To place the occurrence of these novel compounds in an eco-physiological context, the producers and non-producers were mapped on a world map according to their site of origin (Supplementary Table 2). Intriguingly, although the sample number is admittedly relatively small, all of the accessions deriving from high irradiance habitats produce these metabolites. By contrast, in low irradiance areas such as mid and north Europe habits and lower altitude (Fig. 3a), both producing accessions and non-producing accessions can be found. Thus, the presence of the phenylacylated-flavonols may well be selected for in populations exposed to higher UV-B irradiance only in high light irradiance regions. The average of daily UV-B irradiance during 1985 and 2005 was assessed for the region of origin of the accession from satellite data (obtained from Soda ( These data alongside latitude data were plotted in Fig. 3b which shows that there is clear relationship between at UV-B irradiance above 26,000 J m−2 where only producers are found. In addition, plots of the altitude calculated by Shuttle Radar Topography Mission ( showed that the accessions isolated from above 1,000 m altitude are exclusively saiginol producers (Fig. 3c and Supplementary Fig. 6).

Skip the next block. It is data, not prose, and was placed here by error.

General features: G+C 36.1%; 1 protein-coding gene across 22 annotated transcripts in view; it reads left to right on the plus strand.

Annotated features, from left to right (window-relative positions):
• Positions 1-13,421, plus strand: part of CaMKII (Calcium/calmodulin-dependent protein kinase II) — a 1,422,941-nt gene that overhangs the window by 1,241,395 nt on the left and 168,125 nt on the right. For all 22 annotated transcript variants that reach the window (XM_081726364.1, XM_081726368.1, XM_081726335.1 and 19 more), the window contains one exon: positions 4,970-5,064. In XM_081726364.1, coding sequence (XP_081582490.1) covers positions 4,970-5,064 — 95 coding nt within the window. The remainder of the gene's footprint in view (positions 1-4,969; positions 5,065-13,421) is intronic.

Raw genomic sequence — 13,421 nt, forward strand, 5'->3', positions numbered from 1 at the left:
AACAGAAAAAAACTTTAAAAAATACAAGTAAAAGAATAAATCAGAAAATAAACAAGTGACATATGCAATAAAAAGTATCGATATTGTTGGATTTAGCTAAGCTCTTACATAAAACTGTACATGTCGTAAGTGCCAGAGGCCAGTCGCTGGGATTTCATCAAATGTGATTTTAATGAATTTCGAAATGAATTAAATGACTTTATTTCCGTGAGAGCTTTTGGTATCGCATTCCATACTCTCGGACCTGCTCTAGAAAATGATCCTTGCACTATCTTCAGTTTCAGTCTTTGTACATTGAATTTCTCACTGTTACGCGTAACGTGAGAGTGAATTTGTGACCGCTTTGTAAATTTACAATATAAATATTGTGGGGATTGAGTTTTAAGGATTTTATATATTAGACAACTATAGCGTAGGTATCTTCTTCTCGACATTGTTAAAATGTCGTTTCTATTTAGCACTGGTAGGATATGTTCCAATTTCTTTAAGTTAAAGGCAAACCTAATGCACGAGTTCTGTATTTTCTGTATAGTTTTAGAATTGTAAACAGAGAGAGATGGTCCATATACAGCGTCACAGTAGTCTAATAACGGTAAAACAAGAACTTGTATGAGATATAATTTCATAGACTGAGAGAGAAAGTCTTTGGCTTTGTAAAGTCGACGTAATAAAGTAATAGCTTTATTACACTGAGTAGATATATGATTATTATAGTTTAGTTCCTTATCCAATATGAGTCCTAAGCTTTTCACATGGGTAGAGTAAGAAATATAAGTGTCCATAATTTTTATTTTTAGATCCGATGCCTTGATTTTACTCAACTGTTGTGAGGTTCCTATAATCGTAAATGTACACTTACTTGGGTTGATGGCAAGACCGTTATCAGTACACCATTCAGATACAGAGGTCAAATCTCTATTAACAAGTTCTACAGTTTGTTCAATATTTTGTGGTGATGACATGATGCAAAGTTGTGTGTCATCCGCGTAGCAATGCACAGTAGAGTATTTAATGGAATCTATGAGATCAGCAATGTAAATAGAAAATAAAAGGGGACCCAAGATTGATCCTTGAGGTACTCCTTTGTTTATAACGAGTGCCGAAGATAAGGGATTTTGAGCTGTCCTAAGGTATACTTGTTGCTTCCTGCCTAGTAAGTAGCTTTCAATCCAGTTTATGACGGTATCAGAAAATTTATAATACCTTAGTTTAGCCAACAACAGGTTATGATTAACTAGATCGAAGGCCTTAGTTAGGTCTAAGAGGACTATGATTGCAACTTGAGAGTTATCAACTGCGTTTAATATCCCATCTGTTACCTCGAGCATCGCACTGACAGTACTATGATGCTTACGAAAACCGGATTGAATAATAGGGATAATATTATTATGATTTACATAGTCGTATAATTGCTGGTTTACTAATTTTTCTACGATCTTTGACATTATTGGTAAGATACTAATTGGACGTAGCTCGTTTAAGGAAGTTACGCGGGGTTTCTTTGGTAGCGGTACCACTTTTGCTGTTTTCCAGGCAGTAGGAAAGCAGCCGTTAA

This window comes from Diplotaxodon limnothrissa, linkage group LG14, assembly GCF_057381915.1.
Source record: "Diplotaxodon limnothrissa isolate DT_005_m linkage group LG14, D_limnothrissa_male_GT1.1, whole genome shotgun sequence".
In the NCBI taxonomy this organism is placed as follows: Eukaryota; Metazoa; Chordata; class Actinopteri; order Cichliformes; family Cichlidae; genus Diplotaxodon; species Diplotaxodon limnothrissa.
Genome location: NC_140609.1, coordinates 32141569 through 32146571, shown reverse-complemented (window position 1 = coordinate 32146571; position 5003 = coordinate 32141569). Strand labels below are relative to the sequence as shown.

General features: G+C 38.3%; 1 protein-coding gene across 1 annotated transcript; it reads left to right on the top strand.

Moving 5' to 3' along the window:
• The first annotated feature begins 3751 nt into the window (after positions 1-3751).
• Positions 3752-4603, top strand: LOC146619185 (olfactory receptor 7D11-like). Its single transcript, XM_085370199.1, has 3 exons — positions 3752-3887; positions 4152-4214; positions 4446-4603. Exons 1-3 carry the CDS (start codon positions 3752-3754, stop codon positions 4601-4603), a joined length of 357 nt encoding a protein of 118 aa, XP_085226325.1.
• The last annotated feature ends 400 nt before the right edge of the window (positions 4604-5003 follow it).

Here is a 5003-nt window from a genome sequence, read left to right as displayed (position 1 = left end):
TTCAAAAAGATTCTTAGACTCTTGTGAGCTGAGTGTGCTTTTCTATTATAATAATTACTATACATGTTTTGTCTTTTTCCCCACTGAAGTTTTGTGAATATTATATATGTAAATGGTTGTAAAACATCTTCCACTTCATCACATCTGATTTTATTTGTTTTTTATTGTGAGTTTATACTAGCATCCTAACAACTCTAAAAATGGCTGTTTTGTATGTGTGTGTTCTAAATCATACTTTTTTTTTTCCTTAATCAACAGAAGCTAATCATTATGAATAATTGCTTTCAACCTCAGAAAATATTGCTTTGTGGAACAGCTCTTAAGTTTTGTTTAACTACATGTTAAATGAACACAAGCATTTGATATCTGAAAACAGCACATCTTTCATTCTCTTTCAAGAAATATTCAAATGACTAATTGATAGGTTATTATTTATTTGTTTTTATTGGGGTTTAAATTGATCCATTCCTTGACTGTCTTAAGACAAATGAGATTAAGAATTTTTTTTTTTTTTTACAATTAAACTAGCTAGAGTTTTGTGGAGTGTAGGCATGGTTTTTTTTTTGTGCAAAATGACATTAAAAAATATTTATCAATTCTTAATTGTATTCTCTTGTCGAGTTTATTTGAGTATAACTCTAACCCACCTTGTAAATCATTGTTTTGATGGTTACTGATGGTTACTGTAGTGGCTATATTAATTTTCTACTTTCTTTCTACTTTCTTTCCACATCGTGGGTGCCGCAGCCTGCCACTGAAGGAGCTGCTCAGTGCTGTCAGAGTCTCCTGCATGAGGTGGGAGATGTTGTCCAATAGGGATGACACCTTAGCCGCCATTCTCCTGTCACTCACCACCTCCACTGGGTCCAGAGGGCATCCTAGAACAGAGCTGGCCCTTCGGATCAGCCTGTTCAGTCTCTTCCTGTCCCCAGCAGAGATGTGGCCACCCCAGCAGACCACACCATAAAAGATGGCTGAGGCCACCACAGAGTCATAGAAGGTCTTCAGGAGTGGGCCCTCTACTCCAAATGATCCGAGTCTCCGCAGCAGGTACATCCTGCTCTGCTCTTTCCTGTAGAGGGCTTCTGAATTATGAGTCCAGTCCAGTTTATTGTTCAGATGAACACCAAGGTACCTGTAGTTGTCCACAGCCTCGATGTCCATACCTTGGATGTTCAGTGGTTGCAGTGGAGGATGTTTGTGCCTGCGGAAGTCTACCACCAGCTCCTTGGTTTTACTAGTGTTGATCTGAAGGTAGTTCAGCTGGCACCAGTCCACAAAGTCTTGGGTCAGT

Figure 3: Geographical distribution of A. thaliana accessions used in this study.
figure 3

(a) Geographical distribution of producers (orange) and non-producers (green) in the world scale map. A total of 63 A. thaliana ecotypes are mapped. (b) Plots of producers and non-producers (by latitude (N°) and UV-B irradiation (J m−2) averaged of daily UV-B irradiance during 1985 and 2005 estimated from satellite data (Soda ( r2=0.8624 (producers) and 0.4476 (non-producers). (c) Plots of producers and non-producers by altitude (m) estimated by Shuttle Radar Topography Mission ( Map by Green and orange indicate non-producing and producing accessions, respectively.